By Tony Attwood

The Transfer League web site has produced a table of the amount of money spent by clubs in the past five seasons. They take the amount of money spent in total minus the amount received in total and from that generate a total outflow or inflow of transfer cash. Divide the total by five and you have the average over the past five years.

And fascinating reading it makes to – you can find the original research via the link above. But here are a few pointers.

The top spending clubs averaged over these past five years are as below. The final number (CL) is the number of seasons the club has had in these five years in the Champions League – an important measure because of the massive extra income it brings.

- 1. Manchester United £66.6m (2 league titles) (4CL)
- 2. Manchester City £48.8m (2 league titles; 1 FA Cup) (5CL)
- 3. Chelsea: £37.2m (1 league title; 1 FA Cup, 1 Champions League, 1 Europa League) (5CL)
- 4. Liverpool £28.6m (1 CL)
- 5. Arsenal: £19.8m (2 FA Cups) (5CL)
- 6. West Ham £18.0m
- 7. Sunderland £11.1m

What is interesting here is that although the regular top four are in the top five slots, the difference between them in terms of net spend is massive. Chelsea have a net spend twice as high as Arsenal. Man U over three times as much. But remember this is the last five years – three of which were austerity years for Arsenal.

At the foot of the table things are perhaps not quite what we might expect…

- 18. Everton. £2m
- 19. Watford. £50,000 profit
- 20. Tottenham. £10m profit.

Of course individual sales and purchases can make a huge difference. Had Liverpool not been able to offload Suarez to a Barcelona side who knew that the transfer ban was on the way, they would actually be in third place in the expenditure league, above Chelsea in terms of their annual spend.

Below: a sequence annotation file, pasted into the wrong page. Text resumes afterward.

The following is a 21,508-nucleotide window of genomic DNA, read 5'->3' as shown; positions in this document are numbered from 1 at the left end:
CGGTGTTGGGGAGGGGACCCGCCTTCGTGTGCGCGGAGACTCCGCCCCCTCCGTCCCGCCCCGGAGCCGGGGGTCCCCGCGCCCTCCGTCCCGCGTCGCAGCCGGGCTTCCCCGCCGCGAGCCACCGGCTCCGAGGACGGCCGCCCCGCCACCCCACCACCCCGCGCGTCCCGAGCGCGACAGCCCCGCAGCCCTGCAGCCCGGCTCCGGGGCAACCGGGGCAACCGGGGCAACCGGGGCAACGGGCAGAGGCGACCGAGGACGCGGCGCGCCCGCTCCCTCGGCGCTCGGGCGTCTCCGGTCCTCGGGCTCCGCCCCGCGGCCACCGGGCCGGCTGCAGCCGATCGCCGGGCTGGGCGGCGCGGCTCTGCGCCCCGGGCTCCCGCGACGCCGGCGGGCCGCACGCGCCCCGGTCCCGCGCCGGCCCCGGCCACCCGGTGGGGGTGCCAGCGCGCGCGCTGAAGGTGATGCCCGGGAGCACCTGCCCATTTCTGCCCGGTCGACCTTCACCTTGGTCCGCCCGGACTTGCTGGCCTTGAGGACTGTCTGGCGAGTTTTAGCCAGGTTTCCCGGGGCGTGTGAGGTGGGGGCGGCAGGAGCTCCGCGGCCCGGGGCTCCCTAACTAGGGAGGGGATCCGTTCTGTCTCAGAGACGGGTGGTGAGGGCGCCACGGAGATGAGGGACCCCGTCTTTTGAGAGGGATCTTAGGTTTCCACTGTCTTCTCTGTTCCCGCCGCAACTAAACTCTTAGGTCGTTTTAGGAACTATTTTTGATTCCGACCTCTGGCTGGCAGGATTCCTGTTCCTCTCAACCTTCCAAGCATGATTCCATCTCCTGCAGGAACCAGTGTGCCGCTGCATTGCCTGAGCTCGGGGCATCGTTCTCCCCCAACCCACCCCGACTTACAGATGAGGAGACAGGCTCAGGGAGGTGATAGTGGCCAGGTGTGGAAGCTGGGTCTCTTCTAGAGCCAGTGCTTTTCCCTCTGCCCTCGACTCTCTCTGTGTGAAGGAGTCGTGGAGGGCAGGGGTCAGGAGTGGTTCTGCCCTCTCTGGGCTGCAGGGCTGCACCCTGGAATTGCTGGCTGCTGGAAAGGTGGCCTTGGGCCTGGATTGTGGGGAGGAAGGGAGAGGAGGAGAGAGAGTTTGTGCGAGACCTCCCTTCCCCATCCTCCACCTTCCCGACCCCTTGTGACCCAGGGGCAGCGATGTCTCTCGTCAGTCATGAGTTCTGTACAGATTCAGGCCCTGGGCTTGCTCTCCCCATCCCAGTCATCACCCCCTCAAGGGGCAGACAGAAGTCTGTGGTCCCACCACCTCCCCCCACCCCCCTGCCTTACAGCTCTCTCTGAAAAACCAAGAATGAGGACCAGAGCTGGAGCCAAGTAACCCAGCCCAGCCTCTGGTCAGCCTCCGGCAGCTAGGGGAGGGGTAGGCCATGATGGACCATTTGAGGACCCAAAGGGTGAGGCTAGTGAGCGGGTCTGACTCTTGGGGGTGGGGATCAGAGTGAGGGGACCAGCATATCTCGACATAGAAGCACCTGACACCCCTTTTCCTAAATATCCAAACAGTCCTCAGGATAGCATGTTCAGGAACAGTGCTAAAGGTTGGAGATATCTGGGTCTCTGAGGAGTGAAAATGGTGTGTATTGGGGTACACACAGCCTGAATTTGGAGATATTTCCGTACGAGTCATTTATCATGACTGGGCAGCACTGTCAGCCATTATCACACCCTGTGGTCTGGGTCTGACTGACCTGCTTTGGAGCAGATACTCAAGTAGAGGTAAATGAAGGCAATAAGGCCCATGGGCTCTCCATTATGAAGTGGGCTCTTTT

Had Tottenham not had the luxury of selling Bale then their average would have certainly been negative, and probably put them on a player expenditure average at a similar level to Stoke City. But still a remarkable achievement on their part to make money out of player dealings.

As for Arsenal’s expenditure figure, as I say that has been greatly inflated by the last two years – go back before that and we were much further down the table.

The table clearly shows that there is some relationship between trophies and the ability to spend heavily in the transfer market – but it is not absolute. WHU have spent nearly as much as Arsenal but not won anything, and are only in Europe now because of a Fair Play place. This might explain the demise of Fat Sam. Yes he took them up the league a bit, but at what a cost!

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And we must be fair to Tottenham, because they are entering their period of austerity vis a vis the new stadium, with a lot of extra money in the bank, while still maintaining their position as regulars in the Europa.

And what of Watford? Getting promotion not by spending an absolute fortune, but by making a bit of profit on player sales. Clever stuff.

But then again, consider Sunderland – what have they got for their expenditure?